The primary pathological mechanism of the fungus is a reduction in the plant’s ability to derive energy through photosynthesis by covering the leaves with fungus spores and/or cause leaves to drop from the plant. The reduction in photosynthetic ability (plant’s metabolism) results in a reduction in quantity and quality of flower and fruit production, which ultimately reduces the beverage quality.
At first, the spots are 2-3 mm diameter, expanding up to 15 mm diameter, and forming yellow-orange powdery blotches on the underside of leaves and yellow areas on top. Later, the centres of the spots on the top turn brown with yellow margins. Blotches may merge and cover the leaf blade. In severely affected plants, leaves fall and branches die back.
Spores are produced in the yellow-orange blotches on the undersurface of leaves. They are spread by wind but require water for germination. Insects also spread them. In countries where there is a dry season, the spores survive in infected leaves.
The disease is severe on arabica coffee, especially when grown in warm, moist areas in the lowlands (under 1500 m above sea level). The infection causes leaf fall, and this, in turn, affects the growth of new stems, which bear the next season’s crop.
Damage of a different kind occurs if there is a rust epidemic on trees with high yields. It is called “overbearing dieback”. Loss of leaves leads to the movement of food from the shoots and roots into the berries, which may ripen prematurely, resulting in beans of poor quality. Overbearing dieback may eventually kill the trees.
Plants weakened by rust are also more susceptible to attack by anthracnose (another fungus), which is not normally the cause of a serious disease. Overall, a 30 to 50% reduction in yield is possible from coffee rust.
Tasting Notes for Guatemala Antigua Acate (SHB)
|Screen Size / Grade||Screen 16/18, SHB|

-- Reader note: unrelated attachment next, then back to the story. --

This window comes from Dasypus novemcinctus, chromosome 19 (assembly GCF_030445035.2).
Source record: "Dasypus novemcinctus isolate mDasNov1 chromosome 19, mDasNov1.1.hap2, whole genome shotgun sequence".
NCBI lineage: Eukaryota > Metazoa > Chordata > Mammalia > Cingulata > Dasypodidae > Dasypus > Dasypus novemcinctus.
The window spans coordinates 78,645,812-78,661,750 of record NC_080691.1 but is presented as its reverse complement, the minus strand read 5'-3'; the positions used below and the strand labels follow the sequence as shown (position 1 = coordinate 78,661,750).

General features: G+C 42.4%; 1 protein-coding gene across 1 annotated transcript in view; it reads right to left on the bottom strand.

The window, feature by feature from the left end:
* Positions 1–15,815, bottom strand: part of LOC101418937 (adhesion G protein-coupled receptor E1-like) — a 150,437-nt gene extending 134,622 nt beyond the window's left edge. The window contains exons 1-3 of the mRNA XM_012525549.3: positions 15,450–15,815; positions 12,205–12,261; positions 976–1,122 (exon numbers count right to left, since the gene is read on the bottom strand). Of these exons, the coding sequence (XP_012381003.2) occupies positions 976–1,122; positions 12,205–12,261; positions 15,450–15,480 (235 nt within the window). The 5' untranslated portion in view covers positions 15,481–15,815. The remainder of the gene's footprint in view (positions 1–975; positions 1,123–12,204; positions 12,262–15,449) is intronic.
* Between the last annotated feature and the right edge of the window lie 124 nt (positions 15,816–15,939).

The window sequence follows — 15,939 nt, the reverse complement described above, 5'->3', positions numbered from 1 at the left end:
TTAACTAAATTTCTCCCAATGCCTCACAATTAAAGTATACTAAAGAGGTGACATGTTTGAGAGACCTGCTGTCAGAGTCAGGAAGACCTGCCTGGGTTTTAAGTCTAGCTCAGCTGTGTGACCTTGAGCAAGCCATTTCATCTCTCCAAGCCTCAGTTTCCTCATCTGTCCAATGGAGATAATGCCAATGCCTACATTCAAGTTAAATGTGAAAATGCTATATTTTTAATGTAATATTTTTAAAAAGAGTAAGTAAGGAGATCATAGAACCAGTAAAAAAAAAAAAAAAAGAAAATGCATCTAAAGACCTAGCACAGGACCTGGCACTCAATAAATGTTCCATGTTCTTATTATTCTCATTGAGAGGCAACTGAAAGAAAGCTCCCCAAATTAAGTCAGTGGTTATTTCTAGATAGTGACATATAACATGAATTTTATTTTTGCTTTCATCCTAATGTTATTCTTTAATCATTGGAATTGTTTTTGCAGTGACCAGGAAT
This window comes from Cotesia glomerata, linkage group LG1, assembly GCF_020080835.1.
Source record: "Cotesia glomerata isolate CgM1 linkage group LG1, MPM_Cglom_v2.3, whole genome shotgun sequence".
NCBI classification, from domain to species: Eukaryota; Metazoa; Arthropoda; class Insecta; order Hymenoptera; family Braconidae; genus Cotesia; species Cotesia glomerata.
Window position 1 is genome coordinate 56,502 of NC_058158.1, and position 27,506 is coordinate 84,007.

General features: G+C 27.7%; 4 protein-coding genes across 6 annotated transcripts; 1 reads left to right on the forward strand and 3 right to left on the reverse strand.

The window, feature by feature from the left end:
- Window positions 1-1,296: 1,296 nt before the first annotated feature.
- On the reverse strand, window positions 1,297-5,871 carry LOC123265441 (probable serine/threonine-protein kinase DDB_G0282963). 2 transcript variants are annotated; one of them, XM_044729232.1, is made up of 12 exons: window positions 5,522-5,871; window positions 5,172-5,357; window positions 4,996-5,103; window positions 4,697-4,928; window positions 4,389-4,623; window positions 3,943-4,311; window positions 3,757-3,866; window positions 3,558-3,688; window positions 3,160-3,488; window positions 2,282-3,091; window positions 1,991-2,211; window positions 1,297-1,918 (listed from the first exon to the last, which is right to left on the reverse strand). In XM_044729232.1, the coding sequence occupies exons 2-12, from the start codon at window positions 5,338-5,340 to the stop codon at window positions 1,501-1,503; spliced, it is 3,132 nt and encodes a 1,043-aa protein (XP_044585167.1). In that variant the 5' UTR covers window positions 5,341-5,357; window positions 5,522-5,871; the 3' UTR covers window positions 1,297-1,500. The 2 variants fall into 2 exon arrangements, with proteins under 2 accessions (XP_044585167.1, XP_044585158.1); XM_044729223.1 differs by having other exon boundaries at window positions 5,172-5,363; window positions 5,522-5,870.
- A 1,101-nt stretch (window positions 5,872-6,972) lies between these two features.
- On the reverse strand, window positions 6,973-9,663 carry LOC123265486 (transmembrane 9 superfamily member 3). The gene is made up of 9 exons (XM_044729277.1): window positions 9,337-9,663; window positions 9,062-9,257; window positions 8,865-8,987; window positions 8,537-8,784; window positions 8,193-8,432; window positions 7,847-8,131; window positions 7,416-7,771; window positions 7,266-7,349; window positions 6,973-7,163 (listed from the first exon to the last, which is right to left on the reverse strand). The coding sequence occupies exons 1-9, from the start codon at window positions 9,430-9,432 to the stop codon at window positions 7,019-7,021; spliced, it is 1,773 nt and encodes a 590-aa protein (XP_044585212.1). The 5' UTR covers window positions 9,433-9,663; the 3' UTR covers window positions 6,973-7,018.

|Bean Appearance (green)||Rich green, high grade finish|
|Harvest Period||August – April|
|Description||This is a complex Antigua, produced in rich volcanic soils and with a near-perfect temperate climate. This microclimate produces a coffee with crisp sparkling acidity and full-body, with intense flavour characteristics.|
|Tasting Notes||Highly fragrant with flavours of bitter chocolate and spices. Elegant and refined with incredible complexity and balance.|
|Processing Method||Fully Washed|
|Altitude||1400 – 1600 MASL|
History of Coffee in Guatemala
The coffee industry began to develop in Guatemala in the 1850s and 1860s, initially mixing its cultivation with cochineal. German immigrants played “a very important role” in the introduction of coffee to the country, according to Marta Elena Casaús Arzú. Small plantations flourished in Amatitlán and Antigua areas in the southwest. Initial growth though was slow due to a lack of knowledge and technology. Many planters had to rely on loans and borrow from their families to finance their coffee estates (fincas) with coffee production in Guatemala increasingly owned by foreign companies who possessed the financial power to buy plantations and provide investment.
A scarcity of labourers was the main obstacle to a rapid increase in coffee production in Guatemala. In 1887, the production was over 22,000,000 kg (48,500,000 lb). In 1891, it was over 24,000,000 kg (52,000,000 lb). From 1879 to 1883, Guatemala exported 133,027,289 kg (293,274,971 lb) pounds of coffee. By 1902 the most important coffee plantations were found on the southern coast.
Many acres of land were suitable for this cultivation, and the varieties that were produced in the temperate regions were superior. Coffee was grown around Guatemala City, Chimaltenango, and Verapaz. The majority of the plantations were located in the departments of Guatemala, Amatitlan, Sacatepequez, Solola, Retalhuleu, Quezaltenango, San Marcos, and Alta Verapaz.
In June 1952, during the Guatemalan Revolution, Congress passed Decree 900, also known as the Agrarian Reform Law. The law redistributed land from nearly 1,700 estates to 500,000 landless peasants. The majority of beneficiaries were indigenous people who had not had access to land since the Spanish Conquest in the 1500s. In turn, the law angered many powerful landowners, including the United Fruit Company and the United States, who saw the reform as a communistic threat. The land reform law is often cited as an inciting factor in the 1954 coup d’état that marked the beginning of decades of civil war.
The Guatemalan civil war did not end until 1996, and the violence of the second half of the 20th century hindered the Guatemalan coffee industry significantly. Peacetime stability slowly worked to spread coffee production beyond historic coffee growing regions. Beginning in the 21st century, the land, where popular crops like macadamia and avocado were once grown, came to be replaced with coffee.